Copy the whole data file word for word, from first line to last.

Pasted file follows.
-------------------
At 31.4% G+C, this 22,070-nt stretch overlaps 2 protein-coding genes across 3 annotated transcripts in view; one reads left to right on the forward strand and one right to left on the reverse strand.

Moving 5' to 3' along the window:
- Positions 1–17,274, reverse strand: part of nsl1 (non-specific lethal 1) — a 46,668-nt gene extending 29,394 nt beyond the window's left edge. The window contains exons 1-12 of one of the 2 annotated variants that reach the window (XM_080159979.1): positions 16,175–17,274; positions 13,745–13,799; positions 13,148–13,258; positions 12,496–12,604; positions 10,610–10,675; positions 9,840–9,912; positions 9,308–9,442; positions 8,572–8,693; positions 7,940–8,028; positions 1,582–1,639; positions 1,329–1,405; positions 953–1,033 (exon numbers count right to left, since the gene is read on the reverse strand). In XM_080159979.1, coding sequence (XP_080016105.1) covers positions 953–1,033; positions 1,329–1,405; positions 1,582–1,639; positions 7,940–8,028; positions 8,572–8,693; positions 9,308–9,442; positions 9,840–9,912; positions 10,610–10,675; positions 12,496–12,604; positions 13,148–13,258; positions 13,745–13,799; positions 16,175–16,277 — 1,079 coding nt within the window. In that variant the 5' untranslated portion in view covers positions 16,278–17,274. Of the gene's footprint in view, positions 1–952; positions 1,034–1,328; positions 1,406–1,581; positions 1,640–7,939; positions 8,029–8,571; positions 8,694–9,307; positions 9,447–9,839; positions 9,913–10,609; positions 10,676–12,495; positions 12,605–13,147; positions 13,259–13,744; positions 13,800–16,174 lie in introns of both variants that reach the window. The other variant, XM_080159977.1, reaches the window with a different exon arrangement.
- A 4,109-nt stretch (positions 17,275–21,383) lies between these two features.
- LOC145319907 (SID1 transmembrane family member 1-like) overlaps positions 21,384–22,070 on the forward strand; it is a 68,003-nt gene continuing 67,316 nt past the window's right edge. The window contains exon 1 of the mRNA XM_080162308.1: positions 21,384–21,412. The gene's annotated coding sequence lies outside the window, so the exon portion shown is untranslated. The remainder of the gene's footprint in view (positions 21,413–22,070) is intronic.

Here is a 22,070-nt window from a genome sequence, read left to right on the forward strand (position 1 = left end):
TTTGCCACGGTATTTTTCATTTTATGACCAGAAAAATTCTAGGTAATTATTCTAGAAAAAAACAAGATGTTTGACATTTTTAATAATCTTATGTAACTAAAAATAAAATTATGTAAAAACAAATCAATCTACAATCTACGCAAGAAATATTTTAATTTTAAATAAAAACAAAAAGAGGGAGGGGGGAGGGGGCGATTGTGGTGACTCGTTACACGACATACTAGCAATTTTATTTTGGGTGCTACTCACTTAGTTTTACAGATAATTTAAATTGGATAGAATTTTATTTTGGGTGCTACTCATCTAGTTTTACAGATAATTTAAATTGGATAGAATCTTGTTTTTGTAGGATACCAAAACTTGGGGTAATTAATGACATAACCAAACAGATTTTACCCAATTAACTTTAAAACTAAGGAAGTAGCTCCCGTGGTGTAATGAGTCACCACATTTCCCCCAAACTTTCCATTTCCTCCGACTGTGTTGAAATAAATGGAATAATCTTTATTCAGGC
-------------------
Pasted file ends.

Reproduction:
At 31.4% G+C, this 22,070-nt stretch overlaps 2 protein-coding genes across 3 annotated transcripts in view; one reads left to right on the forward strand and one right to left on the reverse strand.

Moving 5' to 3' along the window:
- Positions 1–17,274, reverse strand: part of nsl1 (non-specific lethal 1) — a 46,668-nt gene extending 29,394 nt beyond the window's left edge. The window contains exons 1-12 of one of the 2 annotated variants that reach the window (XM_080159979.1): positions 16,175–17,274; positions 13,745–13,799; positions 13,148–13,258; positions 12,496–12,604; positions 10,610–10,675; positions 9,840–9,912; positions 9,308–9,442; positions 8,572–8,693; positions 7,940–8,028; positions 1,582–1,639; positions 1,329–1,405; positions 953–1,033 (exon numbers count right to left, since the gene is read on the reverse strand). In XM_080159979.1, coding sequence (XP_080016105.1) covers positions 953–1,033; positions 1,329–1,405; positions 1,582–1,639; positions 7,940–8,028; positions 8,572–8,693; positions 9,308–9,442; positions 9,840–9,912; positions 10,610–10,675; positions 12,496–12,604; positions 13,148–13,258; positions 13,745–13,799; positions 16,175–16,277 — 1,079 coding nt within the window. In that variant the 5' untranslated portion in view covers positions 16,278–17,274. Of the gene's footprint in view, positions 1–952; positions 1,034–1,328; positions 1,406–1,581; positions 1,640–7,939; positions 8,029–8,571; positions 8,694–9,307; positions 9,447–9,839; positions 9,913–10,609; positions 10,676–12,495; positions 12,605–13,147; positions 13,259–13,744; positions 13,800–16,174 lie in introns of both variants that reach the window. The other variant, XM_080159977.1, reaches the window with a different exon arrangement.
- A 4,109-nt stretch (positions 17,275–21,383) lies between these two features.
- LOC145319907 (SID1 transmembrane family member 1-like) overlaps positions 21,384–22,070 on the forward strand; it is a 68,003-nt gene continuing 67,316 nt past the window's right edge. The window contains exon 1 of the mRNA XM_080162308.1: positions 21,384–21,412. The gene's annotated coding sequence lies outside the window, so the exon portion shown is untranslated. The remainder of the gene's footprint in view (positions 21,413–22,070) is intronic.

Here is a 22,070-nt window from a genome sequence, read left to right on the forward strand (position 1 = left end):
TTTGCCACGGTATTTTTCATTTTATGACCAGAAAAATTCTAGGTAATTATTCTAGAAAAAAACAAGATGTTTGACATTTTTAATAATCTTATGTAACTAAAAATAAAATTATGTAAAAACAAATCAATCTACAATCTACGCAAGAAATATTTTAATTTTAAATAAAAACAAAAAGAGGGAGGGGGGAGGGGGCGATTGTGGTGACTCGTTACACGACATACTAGCAATTTTATTTTGGGTGCTACTCACTTAGTTTTACAGATAATTTAAATTGGATAGAATTTTATTTTGGGTGCTACTCATCTAGTTTTACAGATAATTTAAATTGGATAGAATCTTGTTTTTGTAGGATACCAAAACTTGGGGTAATTAATGACATAACCAAACAGATTTTACCCAATTAACTTTAAAACTAAGGAAGTAGCTCCCGTGGTGTAATGAGTCACCACATTTCCCCCAAACTTTCCATTTCCTCCGACTGTGTTGAAATAAATGGAATAATCTTTATTCAGGC